Our digital editor Craig Lemley captures our excitement best:
I've been thinking of nothing but Talladega Nights for the past two days. I climb in through the window of the car to find a portly, red-faced driver waiting to greet me. "My name's Ricky," he says, his voice muffled by his helmet. "You ready to go fast?"
True story. Last Thursday, we ventured to the Pikes Peak International Raceway for a media preview (I suppose I could call it the "Rev It Up Mixer" as they did) of three entertainment attractions available as of July 3 at PPIR:
If all you might want to know is "what was it like?" then the easy answer for all of the above is AWESOME. See for yourself in these two videos we filmed during our rides:
But if you care to learn a little more, you can of course click on the above links for details on each opportunity plus pricing info (the three-lap ride-along we did is $99, for example).
The newsiest bit of it all is that PPIR is now a permanent host of the Richard Petty Driving Experience year-round, as that company also operates driving and riding programs in more than a dozen other U.S. cities.
Our three-lap ride along was seriously thrilling. Swapping stories afterward with other media guests, we found that common side effects to the ride were a mildly queasy belly from the G-force around turns, a goofy perma-grin the whole time, and a little fear and apprehension mixed in with a lot of excitement.
As for adrenaline opportunities, I'd place a ride-along above ziplines and up there with bungee jumping and just short of skydiving. It was at-first terrifying to head into turns at such high speeds, feeling like surely we'll spin out or tumble off the track and slam into the wall. The perspective from inside the car is totally incomprehensible from the bleachers. With such a long track, they just don't look that fast roaring by, but from inside, the metal fence posts above the wall blur by as perhaps the easiest point of reference of the excessive ground speed.
It takes a dedicated pit crew to orchestrate racing.
There I was thinking that thumbs up meant how much fun I was having.
Again, this pic gives no sense of how fast that car is actually moving and what it feels like to be inside.
For the Time Attack course, we got to get behind the wheel ourselves and drive these sports cars:
That's one muscly car hood.
But we didn't reach too-high of speeds on account of an obstacle course of cones set up to make us weave back and forth around tight turns — best times were just under 30 seconds.
Some cones act as gates you must pass through. Others force you to weave back and forth.
And for the Zero1 off-road experience, we once again climbed in next to professional drivers to this time kick up large dust clouds and experience three separate jumps where the vehicles catch air. The suspensions on these guys are amazing; my driver said the shocks travel as much as 18 inches to absorb our landings, which were remarkably smooth. The first time we caught air I couldn't help but tense up for the landing and expect a sore butt, but they really come down easy.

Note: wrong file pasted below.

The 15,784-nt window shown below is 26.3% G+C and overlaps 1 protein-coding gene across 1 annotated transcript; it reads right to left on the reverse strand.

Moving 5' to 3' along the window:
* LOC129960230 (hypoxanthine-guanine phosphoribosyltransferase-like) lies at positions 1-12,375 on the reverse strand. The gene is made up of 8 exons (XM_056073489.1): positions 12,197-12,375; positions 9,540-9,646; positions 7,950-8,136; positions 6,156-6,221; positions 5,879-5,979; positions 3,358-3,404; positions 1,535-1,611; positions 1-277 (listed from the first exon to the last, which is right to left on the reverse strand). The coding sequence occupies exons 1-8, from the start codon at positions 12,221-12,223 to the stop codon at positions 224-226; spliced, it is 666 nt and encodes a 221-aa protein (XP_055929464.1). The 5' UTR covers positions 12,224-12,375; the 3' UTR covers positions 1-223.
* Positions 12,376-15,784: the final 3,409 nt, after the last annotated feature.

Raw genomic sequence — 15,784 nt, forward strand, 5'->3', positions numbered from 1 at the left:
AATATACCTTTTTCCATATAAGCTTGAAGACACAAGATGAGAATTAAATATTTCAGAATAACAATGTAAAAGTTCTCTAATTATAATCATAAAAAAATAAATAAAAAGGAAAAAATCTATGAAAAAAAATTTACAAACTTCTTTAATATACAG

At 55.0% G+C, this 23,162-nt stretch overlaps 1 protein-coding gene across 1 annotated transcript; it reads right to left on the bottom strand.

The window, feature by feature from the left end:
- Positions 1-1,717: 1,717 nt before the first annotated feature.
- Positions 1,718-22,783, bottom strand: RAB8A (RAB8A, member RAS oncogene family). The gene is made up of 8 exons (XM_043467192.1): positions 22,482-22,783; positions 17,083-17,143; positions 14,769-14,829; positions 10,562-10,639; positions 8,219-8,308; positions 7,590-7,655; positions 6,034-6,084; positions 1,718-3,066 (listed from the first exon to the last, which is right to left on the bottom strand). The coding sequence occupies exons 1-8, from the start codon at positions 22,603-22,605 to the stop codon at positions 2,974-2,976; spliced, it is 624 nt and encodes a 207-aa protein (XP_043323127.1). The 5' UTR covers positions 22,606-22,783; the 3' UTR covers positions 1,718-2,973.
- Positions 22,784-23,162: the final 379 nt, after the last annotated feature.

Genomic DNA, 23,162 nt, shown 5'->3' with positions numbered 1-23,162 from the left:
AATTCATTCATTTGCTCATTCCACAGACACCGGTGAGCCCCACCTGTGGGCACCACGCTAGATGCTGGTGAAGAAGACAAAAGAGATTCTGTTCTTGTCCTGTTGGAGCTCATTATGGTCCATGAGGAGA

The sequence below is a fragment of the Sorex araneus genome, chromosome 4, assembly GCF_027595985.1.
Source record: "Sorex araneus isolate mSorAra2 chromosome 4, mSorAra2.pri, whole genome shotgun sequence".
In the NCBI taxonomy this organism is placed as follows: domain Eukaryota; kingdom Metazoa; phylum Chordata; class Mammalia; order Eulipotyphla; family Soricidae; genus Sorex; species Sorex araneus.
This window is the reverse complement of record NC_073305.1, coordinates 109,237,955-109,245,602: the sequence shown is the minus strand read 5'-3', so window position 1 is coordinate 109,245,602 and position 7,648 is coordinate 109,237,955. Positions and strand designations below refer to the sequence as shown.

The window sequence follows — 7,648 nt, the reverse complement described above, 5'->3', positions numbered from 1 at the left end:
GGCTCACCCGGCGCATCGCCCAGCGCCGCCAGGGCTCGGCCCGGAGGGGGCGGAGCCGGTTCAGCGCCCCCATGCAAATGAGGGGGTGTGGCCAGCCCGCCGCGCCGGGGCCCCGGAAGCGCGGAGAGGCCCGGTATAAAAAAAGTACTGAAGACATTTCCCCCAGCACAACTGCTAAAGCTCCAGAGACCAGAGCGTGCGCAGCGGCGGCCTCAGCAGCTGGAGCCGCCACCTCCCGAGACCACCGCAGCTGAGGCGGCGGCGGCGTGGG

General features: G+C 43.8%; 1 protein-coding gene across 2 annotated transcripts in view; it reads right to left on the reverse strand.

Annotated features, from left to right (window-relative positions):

I, of course, joked that I needed one of these buggies (which cost around $90,000) to properly hit all the potholes around Colorado Springs, since there's often no way around them and so many sneak up on you. Trust me, you wouldn't feel a thing anymore. No more teeth rattling and spilled coffee: It'd be Mad Max fantasies all the way.
Driving on pavement in these guys is like riding your full suspension mountain bike on the streets: the nearby dirt and grass just call to your soul.
Turns are taken tight and the buggies compensate beautifully.
In closing, I'll say that even though I grew up in Alabama (not far from Talladega), around much NASCAR culture, I've never been a fan of the sport or car enthusiast of any sort for that matter. So my opportunity to experience what it's like on the inside at least informed me as to why other folks go obsessive around race cars.
They're hella fast, and loud engines and exhaust and dirt and grease and sweat — it's hot inside those cars — all appeal to our primitive brains, for some reason. This is knuckle-walking and chest-pounder territory for guy and girl alike.
I caught myself pondering why we would be amused by going around and around in circles and building machines capable of ramping over logs — what's the point of it all? All I could reduce that to for an answer was this: It's fun.
Why do we do so many other things for amusement? Someone's kayaking is another person's gaming or knitting. Most of us do drive on city streets and highways and occasionally mountain roads, and left to our own devices many of us would probably speed if legally given the chance. God made us with lead feet, seemingly. These experiences help us safely exorcise those curious demons.
I'm probably overanalyzing all this to an annoying degree, but could that be called a public good?
I don't know. But to answer Ricky's question, yes, I am most certainly ready to go fast, sir. Please, may I have another lap?